5. Conduct process discovery audits. A process audit can help uncover any shadow processes, identify areas for improvement, and provide insight into how to streamline operations. Let’s look at the Mesh Mesh phenomenon, which proposes a socio-technical approach to decentralize data ownership across business domains.
The “rapid buy-in” that Data Mesh’s principles get from business executives shows that they’re experiencing serious pain for big businesses. More flexibility and better time to market in data plans is highly demanded.
In order to successfully implement Data Mesh at scale, radical changes in several pillars are required:
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For this reason, it is better to proceed step by step and make a series of improvements to the technical and process-oriented pillars mentioned above before jumping on the journey of Data Mesh adoption. In this way, everything will come more naturally, and it will be possible to focus more energy on the most important opposing elements: people and the organization.
For example, part of the Data Engineering practice is usually under the responsibility of a single department and does not require cross-functional integration to make the change.
On the other hand, general delivery processes are usually more labor-intensive and, without organizational change, difficult to change.
In the practice of data engineering, we can move several steps towards the following goals to improve the transmission of the data net:
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In general, there are four ways to start a data engineering practice, and they depend on the size and maturity of the data ecosystem in the company. The latter is what we think might be the best first step towards data mesh adoption:
The dominant approach is the most common when a company jumps into the world of data. Hiring a Chief Statistician (“done that”) is the first step. He will begin to create processes and choose the technology to create a data platform. The platform contains all business data, which is organized and processed according to all known requirements we have in data management.
In this case, data processing for analysis purposes occurs within a single technology platform managed by a single team, divided into different tasks (ingesting, modeling, administration, etc.). Adopting a single technology platform creates a well-integrated ecosystem of functionality and user experience. Typically the platform also includes many compliance and governance requirements.
The Data team manages the platform as well as the implementation of use cases. For those who define the principles and practices, it is straightforward to align the team because they have direct control over the people and the delivery process. This approach ensures a high level (at least in theory) of compliance and governance. However, it usually does not meet the time-to-market requirements of business stakeholders because the whole exercise turns into a bottleneck when adopted in a large organization. Business stakeholders (usually those paying for data plans) have no alternative but to adapt to the data team’s schedule and delivery concept.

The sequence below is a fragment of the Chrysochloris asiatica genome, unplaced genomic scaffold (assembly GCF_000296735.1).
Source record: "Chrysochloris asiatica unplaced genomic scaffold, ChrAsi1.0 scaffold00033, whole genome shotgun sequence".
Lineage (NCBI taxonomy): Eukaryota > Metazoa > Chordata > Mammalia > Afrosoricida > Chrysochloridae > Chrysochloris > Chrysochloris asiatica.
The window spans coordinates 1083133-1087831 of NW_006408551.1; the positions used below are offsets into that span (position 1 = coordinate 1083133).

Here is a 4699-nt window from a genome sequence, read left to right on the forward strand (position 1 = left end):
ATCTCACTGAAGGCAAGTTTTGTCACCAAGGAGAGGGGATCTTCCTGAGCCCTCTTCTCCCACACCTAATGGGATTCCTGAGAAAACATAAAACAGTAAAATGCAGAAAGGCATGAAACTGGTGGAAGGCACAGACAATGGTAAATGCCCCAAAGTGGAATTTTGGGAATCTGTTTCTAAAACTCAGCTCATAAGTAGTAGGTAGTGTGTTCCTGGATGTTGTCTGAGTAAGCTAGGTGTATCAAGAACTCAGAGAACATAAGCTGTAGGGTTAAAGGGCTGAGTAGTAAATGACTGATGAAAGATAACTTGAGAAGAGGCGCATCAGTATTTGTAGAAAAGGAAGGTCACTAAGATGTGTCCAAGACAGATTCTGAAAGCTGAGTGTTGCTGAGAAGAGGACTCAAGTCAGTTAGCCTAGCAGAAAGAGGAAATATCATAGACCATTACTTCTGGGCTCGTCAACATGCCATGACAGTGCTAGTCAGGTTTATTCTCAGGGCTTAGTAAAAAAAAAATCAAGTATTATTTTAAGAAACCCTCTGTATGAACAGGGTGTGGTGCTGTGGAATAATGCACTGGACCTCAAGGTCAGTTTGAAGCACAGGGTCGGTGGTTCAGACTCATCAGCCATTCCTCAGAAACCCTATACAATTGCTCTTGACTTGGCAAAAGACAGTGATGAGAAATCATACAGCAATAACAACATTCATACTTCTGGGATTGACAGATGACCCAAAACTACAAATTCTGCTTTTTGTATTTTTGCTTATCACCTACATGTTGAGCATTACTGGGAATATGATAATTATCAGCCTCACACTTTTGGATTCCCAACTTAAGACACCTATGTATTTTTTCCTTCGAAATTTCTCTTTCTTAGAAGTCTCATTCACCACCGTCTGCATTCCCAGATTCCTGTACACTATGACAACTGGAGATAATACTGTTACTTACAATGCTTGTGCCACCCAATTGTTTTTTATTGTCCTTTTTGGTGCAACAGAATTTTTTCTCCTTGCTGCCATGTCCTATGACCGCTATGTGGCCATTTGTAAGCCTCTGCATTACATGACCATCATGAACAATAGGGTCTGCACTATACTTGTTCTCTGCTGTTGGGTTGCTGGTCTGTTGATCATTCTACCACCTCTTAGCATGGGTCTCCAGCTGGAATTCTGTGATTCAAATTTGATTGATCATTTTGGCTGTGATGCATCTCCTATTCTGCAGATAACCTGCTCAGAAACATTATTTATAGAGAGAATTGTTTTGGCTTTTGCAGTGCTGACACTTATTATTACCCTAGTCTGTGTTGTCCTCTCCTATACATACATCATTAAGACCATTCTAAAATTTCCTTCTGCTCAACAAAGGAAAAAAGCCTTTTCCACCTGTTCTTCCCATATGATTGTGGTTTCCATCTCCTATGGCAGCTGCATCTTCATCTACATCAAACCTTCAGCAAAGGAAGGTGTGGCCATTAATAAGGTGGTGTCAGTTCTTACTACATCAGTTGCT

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While “Centralized Data Engineering” is causing a lot of frustration for business users, we typically see what is known as “Shadow-IT” emerging, resulting in:
This action, at first, seems like an added value because, suddenly, business plans begin to be used in unbelievable times, and it also creates the illusion that “in the end, it is not difficult to deal with data.”
This produces a flywheel effect: the budget increases, the company begins to strengthen the structure more and more, and new technologies are introduced.
Since all of these technologies typically don’t connect to each other, it becomes a problem to connect data immediately because all of these platforms and teams need to find data to work.
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Once the data is stored, it needs to deal with all the issues related to Data Management (security, privacy, compliance, etc.). Business Intelligence is usually the first area where this design will take place because businesses operate independently with dedicated teams. BI tools, instead of just allowing you to explore and present data, often turn into complete data management tools because they need to incorporate data replication (data integration) to achieve better performance.
The same happens with Machine Learning platforms, allowing data scientists to analyze, generate and distribute new data within an organization, operating with high flexibility and autonomy. Machine learning platforms are quickly becoming the new way to deliver data to businesses.
At first all these systems seem to provide value to the company. Yet, whenever we introduce practices and technologies that are disconnected from data management and compliance requirements, we incur Data Debt. This debt manifests itself late and to a large extent with the following effects: